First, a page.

All posts by Dr. Ellen Dekkers

About Dr. Ellen Dekkers

RWTH-Aachen University - Aachen - Germany

Cultural differences in academic motivation goals: a meta-analysis across 13 societies

A meta-analysis of academic motivation focused on the relations between students’ achievement goal orientations and societal values and human development indicators. The authors analyzed relevant studies using either Andrew Elliot and Marcy Church’s (1997) or Michael Middleton and Carol Midgley’s (1997) achievement goal instruments separating mastery, performance approach, and performance avoidance goals, with 36.985 students from 13 societies. Ecological correlation and regression analyses showed that mastery goals are higher in egalitarian societies, whereas performance approach goals are higher in more embedded contexts and in less developed societies. Performance avoidance goals did not strongly relate to societal-level variables. The findings show that achievement goals are rooted within dominant societal values.

Article originally published in ‘The Journal of Educational Research’ V. 102 (2008), November/December, //

Reprinted with permission

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Character animation from 2D pictures and 3D motion data

This article presents a new method to animate photos of 2D characters using 3D motion capture data. Given a single image of a person or essentially human-like subject, our method transfers the motion of a 3D skeleton onto the subject’s 2D shape in image space, generating the impression of a realistic movement. We present robust solutions to reconstruct a projective camera model and a 3D model pose which matches best to the given 2D image. Depending on the reconstructed view, a 2D shape template is selected, which enables the proper handling of occlusions. After fitting the template to the character in the input image, it is deformed as-rigid-as-possible by taking the projected 3D motion data into account. Unlike previous work, our method thereby correctly handles projective shape distortion. It works for images from arbitrary views and requires only a small amount of user interaction. We present animations of a diverse set of human (and non-human) characters with different types of motions, such as walking, jumping, or dancing.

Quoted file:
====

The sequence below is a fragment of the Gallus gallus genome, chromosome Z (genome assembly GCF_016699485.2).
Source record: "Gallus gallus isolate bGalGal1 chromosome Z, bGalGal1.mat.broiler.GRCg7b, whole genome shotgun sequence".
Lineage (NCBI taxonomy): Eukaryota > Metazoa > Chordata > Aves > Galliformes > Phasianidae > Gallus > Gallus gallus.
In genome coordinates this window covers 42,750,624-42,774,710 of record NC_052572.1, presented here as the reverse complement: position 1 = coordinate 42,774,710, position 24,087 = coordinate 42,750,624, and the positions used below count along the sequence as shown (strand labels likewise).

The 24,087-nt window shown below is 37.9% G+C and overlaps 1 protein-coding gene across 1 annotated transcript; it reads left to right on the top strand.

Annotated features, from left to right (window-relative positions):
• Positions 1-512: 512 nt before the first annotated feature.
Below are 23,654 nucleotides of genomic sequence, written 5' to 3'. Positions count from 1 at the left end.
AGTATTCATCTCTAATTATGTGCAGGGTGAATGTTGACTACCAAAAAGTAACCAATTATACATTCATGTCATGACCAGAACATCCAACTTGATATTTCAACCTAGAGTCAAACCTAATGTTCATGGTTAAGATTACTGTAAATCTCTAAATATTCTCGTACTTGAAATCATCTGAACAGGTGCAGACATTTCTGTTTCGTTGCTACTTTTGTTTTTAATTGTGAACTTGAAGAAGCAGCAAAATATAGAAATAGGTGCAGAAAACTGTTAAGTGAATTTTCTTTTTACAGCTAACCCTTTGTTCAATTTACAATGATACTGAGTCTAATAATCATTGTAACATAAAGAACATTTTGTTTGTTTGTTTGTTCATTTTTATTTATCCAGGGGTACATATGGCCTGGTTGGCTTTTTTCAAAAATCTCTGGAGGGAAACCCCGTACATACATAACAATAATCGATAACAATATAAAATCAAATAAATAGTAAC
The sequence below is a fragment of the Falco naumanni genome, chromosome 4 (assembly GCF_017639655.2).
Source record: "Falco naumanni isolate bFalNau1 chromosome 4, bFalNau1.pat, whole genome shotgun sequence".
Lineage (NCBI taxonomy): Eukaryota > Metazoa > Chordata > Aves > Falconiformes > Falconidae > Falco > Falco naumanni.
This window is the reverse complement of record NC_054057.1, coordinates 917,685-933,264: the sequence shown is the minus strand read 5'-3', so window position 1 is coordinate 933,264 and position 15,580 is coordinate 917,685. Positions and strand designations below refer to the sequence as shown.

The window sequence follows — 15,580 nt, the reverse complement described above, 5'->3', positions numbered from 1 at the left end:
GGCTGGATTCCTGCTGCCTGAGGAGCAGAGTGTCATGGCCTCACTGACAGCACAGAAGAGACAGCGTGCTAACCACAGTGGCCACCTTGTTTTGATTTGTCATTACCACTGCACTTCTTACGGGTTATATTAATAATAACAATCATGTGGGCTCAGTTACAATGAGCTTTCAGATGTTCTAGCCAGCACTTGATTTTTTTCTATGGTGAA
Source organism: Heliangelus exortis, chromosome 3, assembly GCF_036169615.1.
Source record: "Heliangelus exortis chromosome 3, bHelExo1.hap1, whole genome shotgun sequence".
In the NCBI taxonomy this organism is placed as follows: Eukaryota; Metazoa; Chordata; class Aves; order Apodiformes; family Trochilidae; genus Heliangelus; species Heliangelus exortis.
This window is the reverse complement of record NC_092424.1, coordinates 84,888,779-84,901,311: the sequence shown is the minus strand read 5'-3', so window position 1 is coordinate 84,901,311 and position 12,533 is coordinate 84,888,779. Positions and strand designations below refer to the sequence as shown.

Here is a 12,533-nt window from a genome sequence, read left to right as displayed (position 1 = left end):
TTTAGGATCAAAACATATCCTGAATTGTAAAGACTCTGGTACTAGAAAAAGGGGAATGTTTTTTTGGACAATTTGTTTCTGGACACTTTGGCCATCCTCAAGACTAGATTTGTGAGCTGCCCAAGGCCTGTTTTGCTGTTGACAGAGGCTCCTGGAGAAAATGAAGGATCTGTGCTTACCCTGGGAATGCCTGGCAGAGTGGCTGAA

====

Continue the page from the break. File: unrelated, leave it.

Article originally published as: Hornung, A. et al, Character Animation from 2D Pictures and 3D Motion Data, ‘ACM Transactions on Graphics (TOG)’, V. 26 (2007), n.1, ¬©2007 Association for Computing Machinery, Inc.¬† //

Reprinted with permission.